Groupe d’études et de recherche en analyse des décisions

# Sequential Search and its Application to Vehicle Routing Problems

## Stefan Irnich – RWTH Aachen University, Allemagne

Local Search is the most widely used heuristic technique for solving combinatorial optimization problems. It is also the basis for most modern metaheuristics, like, e.g., Tabu Search, Simulated Annealing, and Variable Neighborhood Search. Most of the effort spent within a local search algorithm is used for scanning the so-called neighborhood. It is, therefore, desirable to use efficient algorithms within local search to achieve this goal. Sequential Search is a technique that allows neighborhoods within local search algorithms to be investigated in a highly efficient way. It was discovered independently in the 1970's by Christofides and Eilon and by Lin and Kernighan in algorithms for the Traveling Salesman Problem (TSP) and the Graph Partitioning Problem. Although the Lin-Kernighan algorithm and its extensions still belong to the best heuristics for solving TSPs, little attention has been paid to applying Sequential Search to other problems. This might be attributed to the fact that the definition of a Sequential Search algorithm for a given neighborhood is not a straightforward task and that the principle requires some assumptions that are not met for all kinds of problems and neighborhoods.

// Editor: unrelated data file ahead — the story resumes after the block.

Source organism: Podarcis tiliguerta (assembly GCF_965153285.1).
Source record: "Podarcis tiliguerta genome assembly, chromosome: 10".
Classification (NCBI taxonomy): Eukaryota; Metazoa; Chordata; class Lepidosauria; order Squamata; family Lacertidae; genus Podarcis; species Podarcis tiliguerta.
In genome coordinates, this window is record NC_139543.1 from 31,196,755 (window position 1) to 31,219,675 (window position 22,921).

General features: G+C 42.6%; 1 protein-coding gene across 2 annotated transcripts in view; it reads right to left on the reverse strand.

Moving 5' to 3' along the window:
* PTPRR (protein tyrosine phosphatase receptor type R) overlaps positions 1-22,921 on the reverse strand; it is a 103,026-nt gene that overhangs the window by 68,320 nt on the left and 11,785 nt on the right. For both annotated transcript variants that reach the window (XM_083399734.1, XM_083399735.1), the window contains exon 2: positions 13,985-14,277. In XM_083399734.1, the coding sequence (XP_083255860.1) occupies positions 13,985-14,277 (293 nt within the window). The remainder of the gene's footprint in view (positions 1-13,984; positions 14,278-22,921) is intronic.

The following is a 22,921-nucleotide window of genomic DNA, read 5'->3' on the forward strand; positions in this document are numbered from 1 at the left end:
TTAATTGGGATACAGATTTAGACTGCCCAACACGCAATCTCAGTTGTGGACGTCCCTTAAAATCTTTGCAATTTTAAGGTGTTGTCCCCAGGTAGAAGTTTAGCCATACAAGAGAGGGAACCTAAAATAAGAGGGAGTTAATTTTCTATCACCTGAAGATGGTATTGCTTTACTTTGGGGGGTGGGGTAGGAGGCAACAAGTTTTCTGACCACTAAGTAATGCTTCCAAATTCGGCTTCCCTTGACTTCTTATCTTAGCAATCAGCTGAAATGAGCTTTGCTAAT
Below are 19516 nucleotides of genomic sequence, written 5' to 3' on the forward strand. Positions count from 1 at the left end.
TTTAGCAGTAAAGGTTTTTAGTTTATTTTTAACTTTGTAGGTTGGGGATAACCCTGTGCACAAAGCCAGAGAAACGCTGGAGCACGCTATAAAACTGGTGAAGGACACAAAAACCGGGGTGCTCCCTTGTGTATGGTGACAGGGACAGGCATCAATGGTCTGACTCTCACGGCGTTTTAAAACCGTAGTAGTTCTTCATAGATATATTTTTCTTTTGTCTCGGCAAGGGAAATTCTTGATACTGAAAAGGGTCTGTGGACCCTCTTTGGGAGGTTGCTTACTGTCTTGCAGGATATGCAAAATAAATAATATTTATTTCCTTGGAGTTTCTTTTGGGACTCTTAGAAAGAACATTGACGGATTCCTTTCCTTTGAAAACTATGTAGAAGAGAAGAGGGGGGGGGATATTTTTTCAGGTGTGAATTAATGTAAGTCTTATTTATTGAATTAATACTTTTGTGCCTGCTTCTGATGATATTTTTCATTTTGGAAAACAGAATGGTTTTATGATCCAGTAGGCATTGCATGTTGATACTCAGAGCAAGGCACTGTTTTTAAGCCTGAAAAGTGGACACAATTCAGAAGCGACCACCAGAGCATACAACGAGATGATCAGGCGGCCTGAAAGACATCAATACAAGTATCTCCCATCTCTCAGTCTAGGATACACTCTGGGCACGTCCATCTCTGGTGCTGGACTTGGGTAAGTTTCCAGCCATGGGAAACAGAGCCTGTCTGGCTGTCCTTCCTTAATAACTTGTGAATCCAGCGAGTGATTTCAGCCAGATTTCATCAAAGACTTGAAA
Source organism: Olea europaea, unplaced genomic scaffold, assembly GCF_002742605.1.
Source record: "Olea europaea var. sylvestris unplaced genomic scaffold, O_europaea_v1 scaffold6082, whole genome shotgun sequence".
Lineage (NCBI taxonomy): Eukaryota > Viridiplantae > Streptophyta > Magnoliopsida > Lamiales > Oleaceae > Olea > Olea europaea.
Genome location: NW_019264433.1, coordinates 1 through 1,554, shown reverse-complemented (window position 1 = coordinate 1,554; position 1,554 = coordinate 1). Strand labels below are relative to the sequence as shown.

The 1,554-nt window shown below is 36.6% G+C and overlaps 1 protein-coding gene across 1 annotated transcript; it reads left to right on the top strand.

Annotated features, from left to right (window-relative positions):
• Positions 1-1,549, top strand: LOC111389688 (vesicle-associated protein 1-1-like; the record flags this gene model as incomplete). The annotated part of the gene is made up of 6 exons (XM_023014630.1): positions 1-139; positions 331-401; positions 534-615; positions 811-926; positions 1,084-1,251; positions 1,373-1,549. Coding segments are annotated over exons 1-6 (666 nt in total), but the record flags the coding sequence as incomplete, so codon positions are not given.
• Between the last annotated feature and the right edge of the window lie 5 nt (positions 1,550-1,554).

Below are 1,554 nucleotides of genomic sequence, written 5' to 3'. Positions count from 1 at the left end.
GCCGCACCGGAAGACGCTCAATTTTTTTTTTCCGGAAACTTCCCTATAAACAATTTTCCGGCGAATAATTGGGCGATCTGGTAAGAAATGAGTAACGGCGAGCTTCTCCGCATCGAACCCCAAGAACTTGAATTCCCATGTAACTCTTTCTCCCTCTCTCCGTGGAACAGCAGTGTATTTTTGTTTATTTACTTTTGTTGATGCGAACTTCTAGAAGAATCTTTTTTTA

In this talk we give a generic description of Sequential Search and show when and how it can be applied within local search algorithms. As an example we use classical neighborhoods of the capacitated vehicle routing problem (CVRP). The CVRP is a good candidate to study, since it is more constrained than the TSP and much more difficult to solve in practice. Sequential Search is applicable to the swap neighborhood, 2-Opt, 2-Opt*, as well as the string exchange neighborhood of the CVRP. The talk also presents another technique, called Indirect Search. It allows to identify the best improving neighbor solution in the 1-1-exchange neighborhood, which is of size $$\cal{O}(n^4)$$, with quadratic effort.

The superiority of Sequential and Indirect Search over straightforward approaches is not only of theoretical interest, but is essential for solving large-scale CVRP. In computational test, we observed speedups by factors between 10 and 200 compared to straightforward implementations.